But the thing to hear out here in my opinion is the transition from ‘Drakkar Noir’ to ‘Chloroform’. ‘Drakkar Noir’ sounds like a party anthem with the lead singer enthusiastically going on about a “jangle jungle, jingle jump before you stumble.” The end of this track then transitions into the next track ‘Chloroform’. It makes you feel lightheaded as the singer sings so kindly “my love, my love, my love is – cruel.”

The whole albums ends off with upbeat tracks like ‘Don’t’ and ‘Oblique City’ that just has that Tina Turner feeling with its fun drum beats and synthesizers. ‘Bankrupt’ is a journey through Phoenix’s indie-pop genius that is incredible.

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Skinny Bones & Dreamy Sounds


Swim Deep |Where The Heaven Are We|

Debuting themselves with the likes of Peace and JAWS, Swim Deep have made their mark with their dreamy bubble gum sound that delivers the perfect summer songs which hipsters these days would crave for. The indie-pop band presents themselves with their fresh baby faces, worn-out oversized clothes and uncombed hair that just works for them. Even the album cover looks suspiciously similar to a young Britney’s album art but it still manages to briefly escape the cheesy 80’s feel into the perfect indie image.

Despite the fact that many are referring to them as indie-pop’s dream, the Intro mellows you into the LP with a soothing bass line, short guitar twangs and accompanied with Austin Williams’ soft and easeful vocals. Almost like a trance. ‘Francisco’ definitely interrupts that peace with its bright keyboards and drums that remind you of pop songs back in the day. One of the best tracks from the album, ‘King City’ progresses with a slight gloom but still with the ever-merry “ooh oohs” in the background. The track gives off a carefree vibe while encapsulating the ideal youthful experience of playing hooky and fantasizing about some cool girl without the restrictions of standard relationships just as Williams puts it crudely, “Fuck your romance I wanna pretend/ that Jenny Lee Lindberg is my girlfriend.” It’s hard to doubt the track’s assistance to the Birmingham’s band claim to fame.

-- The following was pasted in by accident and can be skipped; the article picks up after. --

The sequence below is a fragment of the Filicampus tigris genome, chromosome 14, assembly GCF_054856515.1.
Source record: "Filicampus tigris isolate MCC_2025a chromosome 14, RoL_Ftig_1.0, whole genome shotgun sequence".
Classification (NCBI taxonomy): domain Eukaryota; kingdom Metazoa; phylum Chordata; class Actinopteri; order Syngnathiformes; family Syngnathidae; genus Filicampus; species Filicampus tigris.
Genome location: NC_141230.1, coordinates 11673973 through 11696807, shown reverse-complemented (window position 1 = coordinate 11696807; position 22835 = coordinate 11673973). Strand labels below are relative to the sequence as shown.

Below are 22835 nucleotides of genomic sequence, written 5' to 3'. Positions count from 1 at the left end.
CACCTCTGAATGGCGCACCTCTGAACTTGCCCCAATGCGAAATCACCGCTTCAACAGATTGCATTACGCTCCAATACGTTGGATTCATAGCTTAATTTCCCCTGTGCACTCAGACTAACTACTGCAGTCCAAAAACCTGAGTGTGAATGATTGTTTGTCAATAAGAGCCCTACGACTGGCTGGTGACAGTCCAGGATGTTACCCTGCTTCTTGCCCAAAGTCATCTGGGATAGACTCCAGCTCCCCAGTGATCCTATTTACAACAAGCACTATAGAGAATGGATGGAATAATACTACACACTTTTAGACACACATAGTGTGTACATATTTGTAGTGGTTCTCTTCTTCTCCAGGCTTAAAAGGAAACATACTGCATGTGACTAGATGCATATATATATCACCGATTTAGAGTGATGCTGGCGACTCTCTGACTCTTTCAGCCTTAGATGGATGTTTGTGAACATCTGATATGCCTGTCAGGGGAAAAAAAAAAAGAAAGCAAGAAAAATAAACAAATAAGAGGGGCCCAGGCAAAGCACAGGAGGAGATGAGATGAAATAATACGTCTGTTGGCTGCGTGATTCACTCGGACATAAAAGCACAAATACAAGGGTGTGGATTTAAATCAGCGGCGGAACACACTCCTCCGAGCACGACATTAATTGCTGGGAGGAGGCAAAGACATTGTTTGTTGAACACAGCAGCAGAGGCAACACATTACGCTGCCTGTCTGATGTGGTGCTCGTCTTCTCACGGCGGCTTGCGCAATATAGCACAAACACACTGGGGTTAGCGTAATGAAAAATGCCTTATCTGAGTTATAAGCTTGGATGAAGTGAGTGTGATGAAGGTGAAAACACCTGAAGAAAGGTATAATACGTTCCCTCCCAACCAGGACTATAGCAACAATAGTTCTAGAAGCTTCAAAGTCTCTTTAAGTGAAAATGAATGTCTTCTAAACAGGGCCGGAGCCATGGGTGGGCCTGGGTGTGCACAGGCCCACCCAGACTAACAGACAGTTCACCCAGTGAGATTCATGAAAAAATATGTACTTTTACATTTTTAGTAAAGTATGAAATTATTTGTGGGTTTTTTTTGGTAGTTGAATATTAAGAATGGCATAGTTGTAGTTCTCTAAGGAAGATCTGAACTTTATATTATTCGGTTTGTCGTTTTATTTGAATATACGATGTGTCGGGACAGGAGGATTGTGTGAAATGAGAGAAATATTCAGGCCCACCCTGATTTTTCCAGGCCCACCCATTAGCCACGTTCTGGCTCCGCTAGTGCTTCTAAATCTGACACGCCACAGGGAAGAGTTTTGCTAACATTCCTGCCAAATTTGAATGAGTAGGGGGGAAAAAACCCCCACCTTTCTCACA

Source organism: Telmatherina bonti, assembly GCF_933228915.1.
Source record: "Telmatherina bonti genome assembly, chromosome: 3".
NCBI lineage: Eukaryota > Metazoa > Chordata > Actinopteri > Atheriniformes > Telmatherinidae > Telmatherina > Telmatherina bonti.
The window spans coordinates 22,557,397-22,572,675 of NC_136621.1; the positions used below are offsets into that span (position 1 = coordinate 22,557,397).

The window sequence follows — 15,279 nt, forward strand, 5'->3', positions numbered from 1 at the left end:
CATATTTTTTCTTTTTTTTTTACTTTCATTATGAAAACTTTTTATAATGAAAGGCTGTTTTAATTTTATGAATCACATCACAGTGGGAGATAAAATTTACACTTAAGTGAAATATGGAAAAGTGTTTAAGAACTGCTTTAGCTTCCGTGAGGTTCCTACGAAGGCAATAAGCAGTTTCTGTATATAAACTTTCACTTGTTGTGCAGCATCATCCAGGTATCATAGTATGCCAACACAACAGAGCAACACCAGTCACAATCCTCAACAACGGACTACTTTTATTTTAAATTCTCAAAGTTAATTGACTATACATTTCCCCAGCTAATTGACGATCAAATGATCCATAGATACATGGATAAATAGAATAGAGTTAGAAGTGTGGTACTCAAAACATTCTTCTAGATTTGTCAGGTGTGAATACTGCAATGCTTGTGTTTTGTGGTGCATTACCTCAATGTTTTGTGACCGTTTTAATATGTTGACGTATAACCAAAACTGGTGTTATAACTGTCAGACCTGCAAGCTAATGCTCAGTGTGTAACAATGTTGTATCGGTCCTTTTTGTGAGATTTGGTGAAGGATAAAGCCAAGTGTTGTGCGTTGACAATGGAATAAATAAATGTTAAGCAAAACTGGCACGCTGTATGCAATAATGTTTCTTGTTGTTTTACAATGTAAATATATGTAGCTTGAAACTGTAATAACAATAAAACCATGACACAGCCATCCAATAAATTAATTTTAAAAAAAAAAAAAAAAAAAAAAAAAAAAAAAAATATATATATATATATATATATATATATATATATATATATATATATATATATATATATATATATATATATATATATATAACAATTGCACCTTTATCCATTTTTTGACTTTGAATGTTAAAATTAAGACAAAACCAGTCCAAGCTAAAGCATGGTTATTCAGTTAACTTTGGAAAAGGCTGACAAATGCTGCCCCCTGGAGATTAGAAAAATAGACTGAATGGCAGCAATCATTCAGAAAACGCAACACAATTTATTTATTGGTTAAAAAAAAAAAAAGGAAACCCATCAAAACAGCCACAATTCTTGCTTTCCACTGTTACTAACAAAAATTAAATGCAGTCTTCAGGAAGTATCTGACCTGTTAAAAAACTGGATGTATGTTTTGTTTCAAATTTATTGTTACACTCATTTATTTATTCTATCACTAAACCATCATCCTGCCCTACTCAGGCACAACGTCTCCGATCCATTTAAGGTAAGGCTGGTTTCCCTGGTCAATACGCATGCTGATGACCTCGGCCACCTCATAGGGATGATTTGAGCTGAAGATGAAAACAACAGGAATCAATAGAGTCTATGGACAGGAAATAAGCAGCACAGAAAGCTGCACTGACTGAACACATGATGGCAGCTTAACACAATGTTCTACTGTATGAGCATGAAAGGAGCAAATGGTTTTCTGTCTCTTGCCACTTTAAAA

Swim Deep could claim to have a more distinct sound than other bands and actually get away with it. However, the dreamy-bubble-gum-pop sound that the band seem to be recognised for carries the album almost independently with tracks like ‘Honey’, ‘Colour Your Ways’ and ‘Make My Sun Shine’. After a while, it seems repetitive and uninventive. It’s forgivable knowing that this is their debut album and experimentation can come later as they mature as a band.

Despite the redundancy of a number of tracks, the album closed off nicely with ‘Soul-Tripping with Me’ and ‘She Changes the Weather’ showing a different side of the band but still intact with the distinction of Swim Deep. The former track gives you a ride of euphoria on a possible magic carpet. The latter track is also a favourite amongst many being on par with ‘King City’ and echoes the core of the ‘Intro’ of the LP.